The personal is not the political; why libertarians have no obligation to tolerate intolerance


I am a social liberal. As a known(ish) libertarian many would presume this to be obvious, but this is not quite the sense in which I mean it. When I refer to myself as socially liberal I mean that I personally hold the views that social justice for LGBT people, ethnic minorities and sex workers is something worth fighting for and I believe that alcohol, drugs and prostitution are not necessarily bad things in society. I would not merely take the state out of these areas, but actively promote them; in short, I want to cultivate a tolerant and permissive society. What I don’t want is the state to do it for me.

People on both sides often have an inability to comprehend these two positions. Left-wing social liberals will often make the classic error of assuming that because you don’t want something backed up by government force, you don’t want it to happen at all; nothing could be further from the truth. There are a few issues where my libertarianism directly overlaps with my personal social views, of course – police racism, the war on drugs, abortion and the ban on same-sex marriage spring to mind. But when it comes to laws restricting freedom of property, freedom of speech and yes, the ‘freedom’ to be offensive – which really should be rephrased as the freedom from incarceration after offending people – is something I am strongly against. After all, what does it really say about human nature if the only way we can build a tolerant society is by state violence? Humanity has taken great strides in its attitude towards women and different races and to some extent the LGBT community in the past 100 years. Whilst we are a long way off, there is no reason to doubt that through education, social pressure and peaceful debate, we can do it again.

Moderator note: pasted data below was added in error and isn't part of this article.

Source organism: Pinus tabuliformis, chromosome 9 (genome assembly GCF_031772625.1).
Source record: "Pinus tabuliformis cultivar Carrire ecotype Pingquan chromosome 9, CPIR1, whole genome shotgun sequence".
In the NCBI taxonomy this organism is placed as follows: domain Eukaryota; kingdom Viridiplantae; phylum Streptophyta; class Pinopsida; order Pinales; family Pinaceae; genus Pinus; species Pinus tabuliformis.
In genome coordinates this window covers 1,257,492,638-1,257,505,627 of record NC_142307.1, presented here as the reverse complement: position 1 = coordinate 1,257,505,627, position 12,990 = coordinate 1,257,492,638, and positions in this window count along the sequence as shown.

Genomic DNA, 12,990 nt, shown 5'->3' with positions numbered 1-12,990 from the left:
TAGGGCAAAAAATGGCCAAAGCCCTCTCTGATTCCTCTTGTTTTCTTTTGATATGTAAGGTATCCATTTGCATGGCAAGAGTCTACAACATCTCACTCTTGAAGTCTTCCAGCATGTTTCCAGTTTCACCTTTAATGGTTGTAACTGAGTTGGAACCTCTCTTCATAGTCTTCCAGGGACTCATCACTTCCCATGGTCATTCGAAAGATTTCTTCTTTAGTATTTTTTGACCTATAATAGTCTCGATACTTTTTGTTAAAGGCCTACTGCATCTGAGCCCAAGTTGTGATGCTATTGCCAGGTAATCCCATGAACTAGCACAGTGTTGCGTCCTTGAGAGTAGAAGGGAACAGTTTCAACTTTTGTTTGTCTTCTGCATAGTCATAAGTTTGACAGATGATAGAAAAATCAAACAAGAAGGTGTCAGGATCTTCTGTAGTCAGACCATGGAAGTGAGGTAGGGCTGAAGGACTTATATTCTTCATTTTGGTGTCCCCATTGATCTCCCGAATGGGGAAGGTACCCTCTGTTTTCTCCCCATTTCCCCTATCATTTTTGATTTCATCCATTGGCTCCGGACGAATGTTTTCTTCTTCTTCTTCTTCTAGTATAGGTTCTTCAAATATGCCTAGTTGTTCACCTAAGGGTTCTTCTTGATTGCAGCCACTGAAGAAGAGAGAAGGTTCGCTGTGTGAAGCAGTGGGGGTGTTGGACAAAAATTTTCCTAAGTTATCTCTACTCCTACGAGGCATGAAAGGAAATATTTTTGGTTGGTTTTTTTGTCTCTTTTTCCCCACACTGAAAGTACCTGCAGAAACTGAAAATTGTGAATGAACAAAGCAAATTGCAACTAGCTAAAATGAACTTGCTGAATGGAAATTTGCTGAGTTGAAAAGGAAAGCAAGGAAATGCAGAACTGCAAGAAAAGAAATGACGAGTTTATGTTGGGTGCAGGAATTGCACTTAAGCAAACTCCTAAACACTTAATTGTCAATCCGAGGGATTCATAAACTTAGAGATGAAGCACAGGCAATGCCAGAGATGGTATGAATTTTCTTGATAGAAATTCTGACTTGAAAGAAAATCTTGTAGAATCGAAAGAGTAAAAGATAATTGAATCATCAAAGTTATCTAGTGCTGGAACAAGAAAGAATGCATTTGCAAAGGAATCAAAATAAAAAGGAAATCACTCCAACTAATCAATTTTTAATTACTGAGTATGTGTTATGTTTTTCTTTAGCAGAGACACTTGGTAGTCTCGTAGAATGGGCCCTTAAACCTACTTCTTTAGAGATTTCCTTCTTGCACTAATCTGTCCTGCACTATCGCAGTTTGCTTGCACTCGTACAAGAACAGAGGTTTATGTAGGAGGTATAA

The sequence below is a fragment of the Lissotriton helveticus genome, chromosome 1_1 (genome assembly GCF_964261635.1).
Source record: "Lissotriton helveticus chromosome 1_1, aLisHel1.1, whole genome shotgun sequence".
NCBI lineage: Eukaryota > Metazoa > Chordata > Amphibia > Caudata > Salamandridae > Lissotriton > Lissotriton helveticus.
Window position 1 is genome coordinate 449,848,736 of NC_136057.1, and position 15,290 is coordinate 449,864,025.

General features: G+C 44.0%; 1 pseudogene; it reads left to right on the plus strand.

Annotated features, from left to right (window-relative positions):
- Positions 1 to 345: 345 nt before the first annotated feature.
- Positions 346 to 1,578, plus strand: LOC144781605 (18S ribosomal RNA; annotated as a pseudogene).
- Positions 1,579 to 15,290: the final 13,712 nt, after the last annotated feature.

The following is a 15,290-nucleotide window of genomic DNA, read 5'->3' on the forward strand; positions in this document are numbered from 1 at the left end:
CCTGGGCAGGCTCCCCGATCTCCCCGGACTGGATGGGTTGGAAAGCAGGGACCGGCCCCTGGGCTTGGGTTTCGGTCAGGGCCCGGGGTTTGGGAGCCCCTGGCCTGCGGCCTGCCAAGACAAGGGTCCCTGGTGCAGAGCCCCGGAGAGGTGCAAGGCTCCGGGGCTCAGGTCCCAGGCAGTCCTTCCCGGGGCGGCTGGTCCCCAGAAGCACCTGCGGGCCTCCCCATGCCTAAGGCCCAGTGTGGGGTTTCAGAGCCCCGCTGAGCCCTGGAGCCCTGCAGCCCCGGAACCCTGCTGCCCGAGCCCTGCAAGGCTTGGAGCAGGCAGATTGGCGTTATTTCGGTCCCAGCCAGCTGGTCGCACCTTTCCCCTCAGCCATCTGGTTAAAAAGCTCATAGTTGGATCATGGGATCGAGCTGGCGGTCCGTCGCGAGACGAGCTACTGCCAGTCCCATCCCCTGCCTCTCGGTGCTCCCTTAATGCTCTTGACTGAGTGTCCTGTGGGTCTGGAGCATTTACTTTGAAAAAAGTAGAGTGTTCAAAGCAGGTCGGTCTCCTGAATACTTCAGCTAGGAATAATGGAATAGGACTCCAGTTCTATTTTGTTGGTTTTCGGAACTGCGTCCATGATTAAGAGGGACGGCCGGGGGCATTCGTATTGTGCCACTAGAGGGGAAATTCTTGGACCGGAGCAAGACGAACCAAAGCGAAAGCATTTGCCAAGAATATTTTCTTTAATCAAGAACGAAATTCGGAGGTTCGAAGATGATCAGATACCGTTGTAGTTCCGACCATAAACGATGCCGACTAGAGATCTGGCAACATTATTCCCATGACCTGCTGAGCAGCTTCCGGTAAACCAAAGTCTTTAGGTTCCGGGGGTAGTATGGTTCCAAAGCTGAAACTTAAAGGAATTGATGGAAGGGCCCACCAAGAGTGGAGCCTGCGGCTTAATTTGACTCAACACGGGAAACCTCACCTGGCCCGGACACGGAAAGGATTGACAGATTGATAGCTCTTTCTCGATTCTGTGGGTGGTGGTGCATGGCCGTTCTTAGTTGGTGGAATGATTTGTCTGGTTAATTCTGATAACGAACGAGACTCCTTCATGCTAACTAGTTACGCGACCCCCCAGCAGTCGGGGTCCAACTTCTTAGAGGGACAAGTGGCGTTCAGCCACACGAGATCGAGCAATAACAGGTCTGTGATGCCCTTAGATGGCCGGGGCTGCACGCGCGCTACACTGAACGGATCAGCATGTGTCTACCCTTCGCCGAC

Whilst the left and I have our differences on this issue, it is often the ‘right’ that can be even less tolerant. Many a social conservative will take an issue with a simple statement that actually, it’s actually pretty offensive to use this or that homophobic/transphobic/racist slur even if you personally have nothing against that minority, and can you please not do it. In their minds, this is synonymous with ‘the government should lock you up for saying that, you wicked conservative!’. Only the other day I was called a ‘liberal fascist’, an interesting position for someone who doesn’t believe in a state to hold. If I believed those two positions to be synonymous it may have been deserved; however, there is a fairly crucial distinction between telling someone not to do something and asking someone else to imprison them for doing so. If conservatives are so offended by the former, they may wish to rethink their position as defenders of the offensive.

I am of course not saying that libertarians can’t hold personally conservative views – my point is that libertarianism is a political, not personal, ideology. Libertarianism is about what you believe the role of the state to be, or lack thereof. Both conservative libertarians accusing liberals of trying to ‘censor’ them and liberal libertarians accusing conservatives of not holding progressive enough values are missing the point. The real enemy is the state. Without it, we are all free to say and do as we wish – and that includes my right to tell you to stop being so offensive.


  1. Well put. I’ve never understood why some libertarians think being ‘for’ freedom of speech is denying anything is ever offensive. Nor have I understood why stating that something being said is unacceptable automatically makes you some sort of fascist.


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